“I know. It would be one thing if I ever met anyone who made me
to settle down, but …” Bea trailed off, hoping this would put the conversation to rest.

“Do you want to get married at all?” Lauren asked.

“Am I allowed to say no?”

Lauren let out a bark of laughter. “Of course! I don’t need you to actually want to get married to be on this show—I just need you to be willing to
that’s what you want.”

“I mean, it’s not that I don’t want that eventually—marriage, kids, a family—I want all those things. It’s just that dating has been so bad lately, I’ve kind of sworn off it altogether. Doesn’t really seem like the best time for me to star on a dating show, does it?”

“You know what?” Lauren pondered, working something through, “I actually think this could work really well.”

“How?” Bea blurted despite herself.

“The most annoying part of my job is dealing with the mess of people’s actual emotions. All these desperate husband hunters—you watch the show, you know how high-strung and impossible they are. But if you’re not really looking for a relationship right now, we can keep this simple. You’ll meet your men, you’ll have fun with them, go on all the fabulous dates, but you’ll take things slow. We’ll monitor audience reaction and keep the most popular guys around, and toward the end, you can pick your favorites for the overnight trips, saying ‘I love you,’ and the engagement, obviously.”

“And, what? It’ll all be fake?” Bea tried not to sound scandalized.

“Why not?” Lauren asked calmly.

“Because there’s an audience of millions!” Bea was incredulous. “Won’t people know if I’m not—you know, not to be trite—if I’m not doing this for the right reasons?”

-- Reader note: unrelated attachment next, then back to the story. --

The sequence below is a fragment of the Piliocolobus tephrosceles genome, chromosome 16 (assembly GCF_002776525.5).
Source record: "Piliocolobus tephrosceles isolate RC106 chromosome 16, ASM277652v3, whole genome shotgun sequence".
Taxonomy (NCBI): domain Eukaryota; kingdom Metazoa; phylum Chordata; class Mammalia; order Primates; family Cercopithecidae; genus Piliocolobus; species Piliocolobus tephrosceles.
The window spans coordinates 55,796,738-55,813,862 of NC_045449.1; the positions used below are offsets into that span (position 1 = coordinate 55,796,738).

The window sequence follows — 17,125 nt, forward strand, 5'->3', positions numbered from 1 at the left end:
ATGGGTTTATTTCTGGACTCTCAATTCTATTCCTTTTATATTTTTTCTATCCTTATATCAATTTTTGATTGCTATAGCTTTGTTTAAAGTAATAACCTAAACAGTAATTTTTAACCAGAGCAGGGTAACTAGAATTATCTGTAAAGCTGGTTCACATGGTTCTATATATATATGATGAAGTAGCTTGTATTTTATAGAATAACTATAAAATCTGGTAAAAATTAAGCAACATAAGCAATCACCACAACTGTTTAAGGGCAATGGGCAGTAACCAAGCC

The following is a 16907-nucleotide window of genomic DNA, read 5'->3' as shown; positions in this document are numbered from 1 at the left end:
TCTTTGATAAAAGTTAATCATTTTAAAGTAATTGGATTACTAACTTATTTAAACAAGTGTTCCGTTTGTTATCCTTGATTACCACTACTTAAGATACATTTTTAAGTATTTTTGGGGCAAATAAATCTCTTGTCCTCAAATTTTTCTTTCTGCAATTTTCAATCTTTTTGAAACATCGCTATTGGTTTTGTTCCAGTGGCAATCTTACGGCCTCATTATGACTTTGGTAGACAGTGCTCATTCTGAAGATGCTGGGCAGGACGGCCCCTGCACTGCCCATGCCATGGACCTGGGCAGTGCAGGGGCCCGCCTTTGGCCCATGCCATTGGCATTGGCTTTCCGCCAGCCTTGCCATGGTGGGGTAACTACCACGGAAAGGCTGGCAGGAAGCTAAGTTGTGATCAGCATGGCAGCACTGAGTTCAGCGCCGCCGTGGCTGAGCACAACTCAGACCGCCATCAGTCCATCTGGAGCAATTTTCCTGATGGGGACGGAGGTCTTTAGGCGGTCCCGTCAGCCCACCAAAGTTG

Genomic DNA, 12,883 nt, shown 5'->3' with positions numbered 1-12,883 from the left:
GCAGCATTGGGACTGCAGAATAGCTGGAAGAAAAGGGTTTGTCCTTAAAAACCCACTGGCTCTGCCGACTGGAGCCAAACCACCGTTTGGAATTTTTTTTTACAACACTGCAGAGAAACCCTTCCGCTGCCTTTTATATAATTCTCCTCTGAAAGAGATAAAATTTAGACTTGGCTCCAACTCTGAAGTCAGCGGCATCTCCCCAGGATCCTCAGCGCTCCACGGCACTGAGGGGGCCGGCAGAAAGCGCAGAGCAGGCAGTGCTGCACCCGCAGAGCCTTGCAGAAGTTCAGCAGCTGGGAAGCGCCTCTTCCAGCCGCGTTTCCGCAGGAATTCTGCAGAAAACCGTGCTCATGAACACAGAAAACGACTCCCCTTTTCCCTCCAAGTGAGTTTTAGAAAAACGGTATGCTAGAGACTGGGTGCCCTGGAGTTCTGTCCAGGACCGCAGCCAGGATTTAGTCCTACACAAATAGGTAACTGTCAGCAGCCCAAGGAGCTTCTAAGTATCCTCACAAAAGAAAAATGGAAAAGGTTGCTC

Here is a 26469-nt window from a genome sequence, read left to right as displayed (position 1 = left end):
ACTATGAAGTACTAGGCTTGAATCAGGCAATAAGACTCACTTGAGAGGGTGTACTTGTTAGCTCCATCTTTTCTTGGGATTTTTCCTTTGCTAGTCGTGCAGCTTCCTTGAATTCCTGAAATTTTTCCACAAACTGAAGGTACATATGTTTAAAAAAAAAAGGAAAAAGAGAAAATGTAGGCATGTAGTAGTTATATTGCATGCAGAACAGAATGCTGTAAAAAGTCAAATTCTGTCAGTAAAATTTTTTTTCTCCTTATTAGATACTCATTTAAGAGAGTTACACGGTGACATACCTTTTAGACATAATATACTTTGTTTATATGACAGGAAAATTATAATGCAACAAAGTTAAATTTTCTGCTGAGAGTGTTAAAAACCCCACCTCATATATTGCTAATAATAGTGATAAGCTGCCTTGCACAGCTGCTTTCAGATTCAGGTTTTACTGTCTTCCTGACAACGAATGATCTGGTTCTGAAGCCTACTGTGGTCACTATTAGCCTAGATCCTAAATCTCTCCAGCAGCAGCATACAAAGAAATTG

Lauren laughed, delighting in Bea’s naïveté. “You tell me. Do you think it’s a coincidence that half of our couples break up six weeks after we finish airing? How many of the relationships from the last five seasons do you think were actually real?”

The more Bea thought about it, the more she realized she had absolutely no idea.

“Bea,” Lauren intoned, “I’m great at my job. It’s good for both of us if the public buys your story. And if you actually find someone? Hey, so much the better—those wedding specials are ratings monsters. But if you’d rather play it cool and not take the romance side of things too seriously, then we can be straightforward with each other: We’ll make a great TV show. We’ll show America that plus-size women deserve to be the leads in their own stories. And you’ll be a fucking star. I’m not seeing a downside to this—are you?”

For the first time in the conversation, Bea had to admit she really wasn’t.

On her drive home, Bea decided to take a detour through Griffith Park. She put the top down on Kermit the Car and made her way through crooked residential streets into the parkland hills, where tall trees and long grasses rustled in the dry desert wind. She turned up the radio and thought about life before Ray. Was it better? Was it good? Or had this unhappiness been there all along, just waiting to be drawn into the light?

Not doing the show seemed like the safe option, but it wasn’t, really—it was just knowable. More weeks and months of missing Ray, making dates and canceling the morning of, feeling like her love life had been cursed with external misery, of hustling constantly and scrounging for advertisers to keep her business afloat, never able to rest easy.

Bea couldn’t know what would happen if she did the show—whether she would meet someone wonderful or be thrown headlong into a pit full of snakes, whether she’d be a hero or a laughingstock. All she could know for certain was that if she said yes, her life would change. In the end, that was enough.


Beatrice Schumacher
(hereafter referred to as the MAIN SQUEEZE) has agreed to appear on the television program
Main Squeeze
(hereafter referred to as the SHOW),

WHEREAS the MAIN SQUEEZE agrees to participate in principal filming to commence on
March 2nd
and remain available for at least
ten weeks
, with a tentative filming completion date of
April 20th
, as well as a reunion special tentatively scheduled for
May 18th

WHEREAS during filming, the MAIN SQUEEZE will meet, “date,” and ultimately choose one of twenty-five SUITORS for a long-lasting and romantically satisfying relationship, and where “long-lasting” is defined as no shorter period than such a time until six weeks after all episodes of the SHOW are broadcast,